What Can You Do About a Deviated Septum?
While playing his usual weekly game of pick up softball, Dan slid into home plate and was inadvertently whacked in the nose by the catcher. Initially, he suffered some bleeding and a blackened eye. But, over the next few months, he started to notice a bit of difficulty breathing through his right nostril. At first, he ignored it.
Over time, though, he noticed a persistent stuffiness in his nose and that winter, he suffered five ]]>colds]]> within five months. Finally, Dan made an appointment with his doctor who, after a brief physical exam, discovered that Dan had a ]]>deviated septum]]>.
The Role of the Septum in Your Nose
A septum is any wall that divides two cavities. In the nose, the septum runs down the center of the nose and divides the nose into two separate chambers. The septum itself is made up of two parts. Toward the far back of the nose, the septum is hard bone. At the middle and towards the tip, it is made of cartilage—a tough, semi-flexible material.
Virtually no one has a perfectly straight or centered septum, and a slight deviation one way or the other is not usually problematic. If, however, the septum protrudes too far to one side or the other, it can interfere with the movement of air into and out of, as well as the draining of mucus from, the nasal cavity.
"Although a deviated septum can be genetic, it often results from some type of trauma—usually a broken nose," says David Caradonn, MD, DMD, of Boston's Beth Israel Deaconess Medical Center's Division of Otolaryngology. "If the protrusion [of the broken bone] into the septum is minor, it will generally go unnoticed and will not cause any problems. If, however, the protrusion is large enough to either greatly or completely block one of the nostrils, a number of problems and related symptoms can result."
Symptoms of a Deviated Septum
Symptoms of a deviated septum include the following:
- Difficulty breathing through the nose
- Snoring caused by resistance of airflow through the nose
- Chronically stuffy nose
Treating a Deviated Septum With Mild Symptoms
Although normally invisible from the exterior, diagnosis of a deviated septum can easily be determined by a brief examination of the interior of the nose by an ear, nose, and throat specialist (otolaryngologist). Recommended treatment will depend on the severity of the symptoms. Possible treatments include the following:
When the symptoms are minor (intermittent stuffy nose, minor snoring), treatment usually consists of antihistamines, nasal decongestants, and cortisone containing nasal sprays. These medicines can help to clear mucus and prevent congestion building up in the nasal cavity.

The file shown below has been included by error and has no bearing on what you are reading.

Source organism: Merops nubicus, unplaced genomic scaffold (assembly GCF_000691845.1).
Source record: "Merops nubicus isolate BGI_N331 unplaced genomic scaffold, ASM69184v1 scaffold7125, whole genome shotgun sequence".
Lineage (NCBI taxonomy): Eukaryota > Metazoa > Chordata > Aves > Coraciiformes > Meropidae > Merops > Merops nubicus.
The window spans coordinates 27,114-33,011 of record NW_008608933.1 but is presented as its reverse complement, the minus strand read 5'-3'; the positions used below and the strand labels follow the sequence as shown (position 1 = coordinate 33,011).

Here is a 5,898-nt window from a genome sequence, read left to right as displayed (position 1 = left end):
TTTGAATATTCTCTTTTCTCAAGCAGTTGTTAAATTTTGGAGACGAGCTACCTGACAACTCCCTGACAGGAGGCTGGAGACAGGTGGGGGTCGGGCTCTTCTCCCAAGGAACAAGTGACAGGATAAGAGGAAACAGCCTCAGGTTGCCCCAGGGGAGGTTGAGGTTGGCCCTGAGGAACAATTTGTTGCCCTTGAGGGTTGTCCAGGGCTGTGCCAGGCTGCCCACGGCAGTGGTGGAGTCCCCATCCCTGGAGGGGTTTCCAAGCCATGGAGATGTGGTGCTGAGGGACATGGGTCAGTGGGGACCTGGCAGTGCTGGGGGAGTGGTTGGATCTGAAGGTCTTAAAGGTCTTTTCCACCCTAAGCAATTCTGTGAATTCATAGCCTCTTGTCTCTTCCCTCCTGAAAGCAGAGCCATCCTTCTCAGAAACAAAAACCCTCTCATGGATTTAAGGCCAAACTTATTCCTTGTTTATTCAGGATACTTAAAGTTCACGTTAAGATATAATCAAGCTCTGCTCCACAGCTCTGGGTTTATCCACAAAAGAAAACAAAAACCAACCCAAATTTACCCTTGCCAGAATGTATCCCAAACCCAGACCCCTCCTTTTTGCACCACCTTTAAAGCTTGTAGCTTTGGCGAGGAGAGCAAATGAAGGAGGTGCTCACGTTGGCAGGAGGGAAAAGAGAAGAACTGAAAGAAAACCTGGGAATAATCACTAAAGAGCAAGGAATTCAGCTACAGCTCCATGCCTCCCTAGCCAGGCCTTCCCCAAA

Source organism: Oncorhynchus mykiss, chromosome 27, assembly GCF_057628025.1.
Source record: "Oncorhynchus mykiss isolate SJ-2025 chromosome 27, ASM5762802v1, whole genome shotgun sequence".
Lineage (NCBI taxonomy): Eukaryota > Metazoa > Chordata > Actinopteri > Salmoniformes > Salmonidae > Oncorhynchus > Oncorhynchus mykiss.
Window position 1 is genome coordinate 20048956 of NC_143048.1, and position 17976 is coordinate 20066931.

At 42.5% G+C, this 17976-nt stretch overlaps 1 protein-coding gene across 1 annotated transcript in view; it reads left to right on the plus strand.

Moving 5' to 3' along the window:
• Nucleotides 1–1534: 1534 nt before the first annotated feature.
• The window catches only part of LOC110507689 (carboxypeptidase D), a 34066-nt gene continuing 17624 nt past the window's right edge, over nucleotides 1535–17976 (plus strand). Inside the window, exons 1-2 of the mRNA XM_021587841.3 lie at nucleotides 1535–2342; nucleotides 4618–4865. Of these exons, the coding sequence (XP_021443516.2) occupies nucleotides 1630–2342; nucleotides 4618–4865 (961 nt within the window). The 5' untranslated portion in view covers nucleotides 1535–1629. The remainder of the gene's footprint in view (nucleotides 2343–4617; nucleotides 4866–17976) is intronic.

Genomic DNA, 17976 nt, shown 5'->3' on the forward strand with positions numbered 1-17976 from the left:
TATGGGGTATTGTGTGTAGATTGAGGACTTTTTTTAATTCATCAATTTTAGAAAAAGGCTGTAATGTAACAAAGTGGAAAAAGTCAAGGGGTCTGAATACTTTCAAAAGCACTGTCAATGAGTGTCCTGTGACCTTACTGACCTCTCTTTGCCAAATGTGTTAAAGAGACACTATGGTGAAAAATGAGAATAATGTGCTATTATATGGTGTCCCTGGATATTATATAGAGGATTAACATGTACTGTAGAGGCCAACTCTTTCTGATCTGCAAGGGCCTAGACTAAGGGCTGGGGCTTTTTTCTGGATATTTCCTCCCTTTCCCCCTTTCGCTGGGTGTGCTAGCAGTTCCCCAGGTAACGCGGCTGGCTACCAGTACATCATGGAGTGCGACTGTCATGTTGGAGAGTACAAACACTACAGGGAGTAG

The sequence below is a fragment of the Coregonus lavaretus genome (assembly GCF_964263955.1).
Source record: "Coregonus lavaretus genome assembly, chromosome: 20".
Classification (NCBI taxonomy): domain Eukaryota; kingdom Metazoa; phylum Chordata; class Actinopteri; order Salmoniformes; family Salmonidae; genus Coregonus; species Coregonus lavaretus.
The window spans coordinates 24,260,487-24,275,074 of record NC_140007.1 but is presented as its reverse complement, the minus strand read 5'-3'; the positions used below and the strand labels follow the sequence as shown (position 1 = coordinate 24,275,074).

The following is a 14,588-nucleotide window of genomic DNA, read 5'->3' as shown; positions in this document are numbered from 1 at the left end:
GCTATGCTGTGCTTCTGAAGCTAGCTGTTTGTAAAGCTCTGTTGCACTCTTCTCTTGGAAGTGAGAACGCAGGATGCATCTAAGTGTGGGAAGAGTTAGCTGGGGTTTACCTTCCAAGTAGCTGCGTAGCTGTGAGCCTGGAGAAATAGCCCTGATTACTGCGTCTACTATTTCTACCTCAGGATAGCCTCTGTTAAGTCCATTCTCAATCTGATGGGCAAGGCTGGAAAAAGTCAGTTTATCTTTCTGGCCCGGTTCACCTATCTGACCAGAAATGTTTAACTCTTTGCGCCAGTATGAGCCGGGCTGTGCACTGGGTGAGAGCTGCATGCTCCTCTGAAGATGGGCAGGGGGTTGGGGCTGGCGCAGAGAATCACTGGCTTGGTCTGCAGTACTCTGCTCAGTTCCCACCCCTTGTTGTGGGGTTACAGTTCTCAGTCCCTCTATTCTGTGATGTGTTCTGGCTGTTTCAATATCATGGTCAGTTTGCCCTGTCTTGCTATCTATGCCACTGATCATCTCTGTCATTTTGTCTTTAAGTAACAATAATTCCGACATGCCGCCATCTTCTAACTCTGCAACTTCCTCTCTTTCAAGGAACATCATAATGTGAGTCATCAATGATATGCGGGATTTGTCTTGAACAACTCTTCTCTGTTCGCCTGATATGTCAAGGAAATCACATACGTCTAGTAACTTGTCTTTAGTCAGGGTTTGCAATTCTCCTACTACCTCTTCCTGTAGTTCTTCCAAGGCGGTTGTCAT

Surgical Treatment for Persistent Problems
When symptoms become persistent and/or difficult to deal with (eg, chronic ]]>sinusitis]]>, breathing problems, extreme snoring), your doctor may recommend surgery to correct the deviated septum.
During ]]>septoplasty]]>, the doctor pushes back the lining of the septum and cuts away the portion of the cartilage that is protruding into the nostril. After the cartilage is removed, the lining is moved back into place. Tiny splints are placed inside the nose to keep the septum in place until the septum heals.
Before deciding on surgery to correct a deviated septum, talk to your doctor about the possible severity of your symptoms, as well as the possibility of surgical complications.
American Academy of Facial Plastic and Reconstructive Surgery
American Academy of Otolaryngology—Head and Neck Surgery
Alberta Health and Wellness
Carson-DeWitt R. Deviated nasal septum. EBSCO Health Library website. Available at: http://www.ebscohost.com/thisTopic.php?marketID=15topicID=81. Updated September 2009. Accessed April 28, 2010.
Deviated septum. The Centers for Chronic Nasal and Sinus Dysfunction website. Available at: http://www.nasal.net/otolaryngology/deviated.htm .
Marlow A. Septoplasty. EBSCO Health Library website. Available at: http://www.ebscohost.com/thisTopic.php?marketID=15topicID=81. Updated December 2009. Accessed April 28, 2010.
Snoring: not funny, not hopeless. American Academy of Otolaryngology–Head and Neck Surgery website. Available at: http://www.entnet.org/snoring.html .
Last reviewed May 2010 by ]]>Brian Randall, MD]]>
Please be aware that this information is provided to supplement the care provided by your physician. It is neither intended nor implied to be a substitute for professional medical advice. CALL YOUR HEALTHCARE PROVIDER IMMEDIATELY IF YOU THINK YOU MAY HAVE A MEDICAL EMERGENCY. Always seek the advice of your physician or other qualified health provider prior to starting any new treatment or with any questions you may have regarding a medical condition.
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